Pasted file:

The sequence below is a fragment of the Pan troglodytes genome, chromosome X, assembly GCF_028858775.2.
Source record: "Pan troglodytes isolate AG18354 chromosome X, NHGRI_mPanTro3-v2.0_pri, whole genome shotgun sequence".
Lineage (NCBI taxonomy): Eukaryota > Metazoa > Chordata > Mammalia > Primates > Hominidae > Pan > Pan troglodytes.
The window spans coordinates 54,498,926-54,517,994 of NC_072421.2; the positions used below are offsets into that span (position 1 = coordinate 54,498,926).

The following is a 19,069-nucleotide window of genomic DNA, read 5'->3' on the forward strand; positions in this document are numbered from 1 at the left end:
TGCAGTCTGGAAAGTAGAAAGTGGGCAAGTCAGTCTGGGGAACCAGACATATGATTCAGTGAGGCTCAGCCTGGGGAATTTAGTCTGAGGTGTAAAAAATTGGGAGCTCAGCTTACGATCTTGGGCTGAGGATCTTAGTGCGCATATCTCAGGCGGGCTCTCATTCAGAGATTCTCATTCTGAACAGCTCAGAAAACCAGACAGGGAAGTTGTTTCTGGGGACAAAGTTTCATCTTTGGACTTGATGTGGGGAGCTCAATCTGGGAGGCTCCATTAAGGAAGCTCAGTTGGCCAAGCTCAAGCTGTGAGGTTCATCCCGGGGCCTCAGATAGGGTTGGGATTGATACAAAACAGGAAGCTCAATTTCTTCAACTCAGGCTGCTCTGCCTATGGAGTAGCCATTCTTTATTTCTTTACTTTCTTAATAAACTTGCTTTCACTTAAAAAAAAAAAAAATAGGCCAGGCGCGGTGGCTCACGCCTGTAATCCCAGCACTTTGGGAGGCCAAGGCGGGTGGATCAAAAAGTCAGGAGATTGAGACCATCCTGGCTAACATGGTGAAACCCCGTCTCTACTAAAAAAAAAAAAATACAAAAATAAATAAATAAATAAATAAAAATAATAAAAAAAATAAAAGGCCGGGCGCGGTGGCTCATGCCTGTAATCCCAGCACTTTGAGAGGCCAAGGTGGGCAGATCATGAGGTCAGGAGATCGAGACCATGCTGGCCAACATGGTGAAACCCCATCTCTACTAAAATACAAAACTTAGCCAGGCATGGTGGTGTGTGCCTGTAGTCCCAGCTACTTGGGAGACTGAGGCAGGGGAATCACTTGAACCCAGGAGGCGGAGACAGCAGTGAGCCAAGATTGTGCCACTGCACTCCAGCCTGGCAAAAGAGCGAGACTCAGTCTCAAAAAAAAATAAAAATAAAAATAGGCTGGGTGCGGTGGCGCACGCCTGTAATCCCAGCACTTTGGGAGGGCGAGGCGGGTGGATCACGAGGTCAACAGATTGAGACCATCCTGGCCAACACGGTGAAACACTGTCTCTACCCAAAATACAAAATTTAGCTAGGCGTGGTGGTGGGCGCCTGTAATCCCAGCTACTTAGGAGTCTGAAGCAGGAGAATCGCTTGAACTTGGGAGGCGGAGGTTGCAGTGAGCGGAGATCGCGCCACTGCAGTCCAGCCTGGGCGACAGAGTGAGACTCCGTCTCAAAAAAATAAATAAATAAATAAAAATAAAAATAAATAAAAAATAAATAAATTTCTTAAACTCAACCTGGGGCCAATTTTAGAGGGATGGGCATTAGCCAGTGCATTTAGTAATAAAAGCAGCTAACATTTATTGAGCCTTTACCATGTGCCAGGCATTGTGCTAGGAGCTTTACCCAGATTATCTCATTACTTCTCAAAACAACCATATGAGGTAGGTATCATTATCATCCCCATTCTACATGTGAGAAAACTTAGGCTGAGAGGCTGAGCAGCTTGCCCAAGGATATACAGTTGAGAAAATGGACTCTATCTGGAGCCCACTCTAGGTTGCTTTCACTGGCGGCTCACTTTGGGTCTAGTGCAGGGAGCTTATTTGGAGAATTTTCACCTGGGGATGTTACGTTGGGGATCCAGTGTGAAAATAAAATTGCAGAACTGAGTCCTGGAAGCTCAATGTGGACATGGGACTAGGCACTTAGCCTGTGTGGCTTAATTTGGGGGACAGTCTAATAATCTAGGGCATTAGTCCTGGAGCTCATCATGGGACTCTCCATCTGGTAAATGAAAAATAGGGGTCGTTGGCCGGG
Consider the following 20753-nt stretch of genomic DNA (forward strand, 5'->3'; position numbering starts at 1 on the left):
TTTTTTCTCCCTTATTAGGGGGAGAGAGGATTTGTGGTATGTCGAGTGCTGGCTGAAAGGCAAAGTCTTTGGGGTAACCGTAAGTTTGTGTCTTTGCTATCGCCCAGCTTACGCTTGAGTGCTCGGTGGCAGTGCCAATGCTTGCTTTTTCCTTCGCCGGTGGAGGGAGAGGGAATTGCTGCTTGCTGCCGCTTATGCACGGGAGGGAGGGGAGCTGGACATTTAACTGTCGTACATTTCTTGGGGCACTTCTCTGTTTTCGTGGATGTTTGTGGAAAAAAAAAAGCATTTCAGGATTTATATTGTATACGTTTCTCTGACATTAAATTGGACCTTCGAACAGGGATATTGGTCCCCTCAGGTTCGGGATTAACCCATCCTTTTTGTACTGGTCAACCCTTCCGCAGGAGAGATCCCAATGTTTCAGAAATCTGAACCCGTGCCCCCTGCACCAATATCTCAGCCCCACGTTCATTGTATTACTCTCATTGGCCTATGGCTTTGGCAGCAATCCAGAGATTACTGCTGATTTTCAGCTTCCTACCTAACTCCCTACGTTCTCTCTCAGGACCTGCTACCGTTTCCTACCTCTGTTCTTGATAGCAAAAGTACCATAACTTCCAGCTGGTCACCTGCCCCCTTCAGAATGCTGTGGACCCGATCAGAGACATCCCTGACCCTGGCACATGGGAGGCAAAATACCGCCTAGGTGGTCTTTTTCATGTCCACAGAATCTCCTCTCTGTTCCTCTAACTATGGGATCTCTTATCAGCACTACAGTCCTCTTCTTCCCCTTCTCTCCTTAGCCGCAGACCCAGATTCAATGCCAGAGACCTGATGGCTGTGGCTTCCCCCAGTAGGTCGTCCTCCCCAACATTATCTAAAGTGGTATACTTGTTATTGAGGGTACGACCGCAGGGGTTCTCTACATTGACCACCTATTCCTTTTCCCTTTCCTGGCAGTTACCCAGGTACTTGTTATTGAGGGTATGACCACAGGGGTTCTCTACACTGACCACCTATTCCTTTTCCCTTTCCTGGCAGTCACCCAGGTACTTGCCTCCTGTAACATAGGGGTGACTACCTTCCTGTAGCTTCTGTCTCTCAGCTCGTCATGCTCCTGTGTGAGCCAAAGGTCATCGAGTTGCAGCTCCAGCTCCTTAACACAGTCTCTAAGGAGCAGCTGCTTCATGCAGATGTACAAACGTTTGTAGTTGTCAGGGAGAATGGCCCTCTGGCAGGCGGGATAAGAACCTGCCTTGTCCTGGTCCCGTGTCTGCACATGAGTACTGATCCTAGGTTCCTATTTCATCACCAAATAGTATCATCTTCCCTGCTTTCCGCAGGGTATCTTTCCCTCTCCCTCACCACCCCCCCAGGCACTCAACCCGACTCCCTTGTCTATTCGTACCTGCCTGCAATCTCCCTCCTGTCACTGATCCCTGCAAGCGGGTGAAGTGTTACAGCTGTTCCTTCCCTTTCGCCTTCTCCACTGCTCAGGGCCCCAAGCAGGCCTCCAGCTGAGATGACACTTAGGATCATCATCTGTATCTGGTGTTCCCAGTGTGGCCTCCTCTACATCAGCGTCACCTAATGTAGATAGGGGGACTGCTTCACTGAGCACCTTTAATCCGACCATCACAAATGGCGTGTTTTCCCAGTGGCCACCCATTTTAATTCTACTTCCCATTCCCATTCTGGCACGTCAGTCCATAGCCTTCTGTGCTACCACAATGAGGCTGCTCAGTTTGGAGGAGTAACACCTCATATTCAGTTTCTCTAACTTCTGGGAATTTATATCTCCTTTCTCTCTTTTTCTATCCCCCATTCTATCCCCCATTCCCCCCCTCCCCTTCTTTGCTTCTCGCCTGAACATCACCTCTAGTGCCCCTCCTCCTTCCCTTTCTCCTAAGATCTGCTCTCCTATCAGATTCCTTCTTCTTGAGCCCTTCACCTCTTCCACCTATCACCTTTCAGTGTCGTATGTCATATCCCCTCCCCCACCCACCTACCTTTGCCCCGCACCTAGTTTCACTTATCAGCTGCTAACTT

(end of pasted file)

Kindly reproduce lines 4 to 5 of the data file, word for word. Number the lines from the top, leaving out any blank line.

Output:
The window spans coordinates 54,498,926-54,517,994 of NC_072421.2; the positions used below are offsets into that span (position 1 = coordinate 54,498,926).

The following is a 19,069-nucleotide window of genomic DNA, read 5'->3' on the forward strand; positions in this document are numbered from 1 at the left end: